First, read through all rules, regulations and restrictions outlined by the HOA, developer and by the city or state government. Each of these will impact where you can build, how large your home must be, how many structures you can build, what style of home you can build and so much more. They may also restrict use of your property, so be sure to read through every rule before planning to use your home as a rental or other investment property. Prospective homeowners can ask the HOA and developer for access to these documents and can request information about zoning and other subdivision details through their local permitting office.
Of course, homeowners should determine how much they will be required to pay in community fees -- e.g. those to the HOA -- before building in a gated community. However, they should also look into the finances of the community as a whole and how the HOA handles delinquencies. For example, homeowners should investigate what happens when other community members default on their fees. Homeowners should discuss with their real estate agent, community developers, HOA members and residents how financially healthy the neighborhood is.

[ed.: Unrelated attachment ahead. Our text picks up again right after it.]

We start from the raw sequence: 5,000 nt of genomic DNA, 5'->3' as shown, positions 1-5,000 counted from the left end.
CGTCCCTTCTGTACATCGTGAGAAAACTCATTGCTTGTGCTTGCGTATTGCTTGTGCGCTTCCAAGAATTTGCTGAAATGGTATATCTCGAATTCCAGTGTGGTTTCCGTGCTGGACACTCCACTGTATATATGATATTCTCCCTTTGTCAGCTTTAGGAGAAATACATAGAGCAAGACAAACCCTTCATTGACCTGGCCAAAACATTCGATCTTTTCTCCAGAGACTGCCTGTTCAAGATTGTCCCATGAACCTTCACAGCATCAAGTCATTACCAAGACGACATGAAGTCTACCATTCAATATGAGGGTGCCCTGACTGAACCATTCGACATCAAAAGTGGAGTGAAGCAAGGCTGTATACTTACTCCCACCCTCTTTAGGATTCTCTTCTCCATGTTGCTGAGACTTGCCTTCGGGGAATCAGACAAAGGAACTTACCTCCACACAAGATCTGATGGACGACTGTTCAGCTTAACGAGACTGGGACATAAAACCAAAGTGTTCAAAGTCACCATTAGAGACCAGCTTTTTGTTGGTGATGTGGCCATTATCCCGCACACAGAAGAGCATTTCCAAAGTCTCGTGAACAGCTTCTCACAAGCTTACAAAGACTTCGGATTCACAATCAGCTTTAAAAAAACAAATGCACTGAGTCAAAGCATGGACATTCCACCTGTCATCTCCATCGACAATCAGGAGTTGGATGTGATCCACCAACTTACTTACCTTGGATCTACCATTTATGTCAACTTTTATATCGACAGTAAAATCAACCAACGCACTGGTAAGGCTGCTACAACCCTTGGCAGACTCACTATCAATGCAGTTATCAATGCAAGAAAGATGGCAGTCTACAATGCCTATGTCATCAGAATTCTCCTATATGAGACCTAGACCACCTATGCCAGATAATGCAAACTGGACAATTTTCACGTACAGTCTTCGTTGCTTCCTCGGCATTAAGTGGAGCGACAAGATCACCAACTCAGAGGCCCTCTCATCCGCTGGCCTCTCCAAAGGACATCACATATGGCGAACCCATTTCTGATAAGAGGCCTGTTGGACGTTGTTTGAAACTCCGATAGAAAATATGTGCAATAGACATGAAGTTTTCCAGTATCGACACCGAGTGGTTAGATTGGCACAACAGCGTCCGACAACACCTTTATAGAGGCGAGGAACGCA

They should also ask residents how the homeowners association applies fees and if they do so efficiently and appropriately or appear to take advantage of residents. To this end, Kathleen Peddicord of U.S. News recommends that homeowners “ask how much is in the reserve account” in her article “10 Tips for Buying a Home in a Gated Community.” Peddicord writes that this is significant “because you want to make sure the community has enough held in reserve to be able to afford major repairs or purchases.”
As mentioned above, HOAs will generally use dues from residents to maintain the community, provide security and more. However, some homeowners associations neglect their gated communities despite investment from residents. Before building a custom home in a gated community, prospective residents should ensure that the HOA actually takes care of its community. Commitment by residents to the appearance, health and safety of their neighborhood is also vital to preserving a thriving community.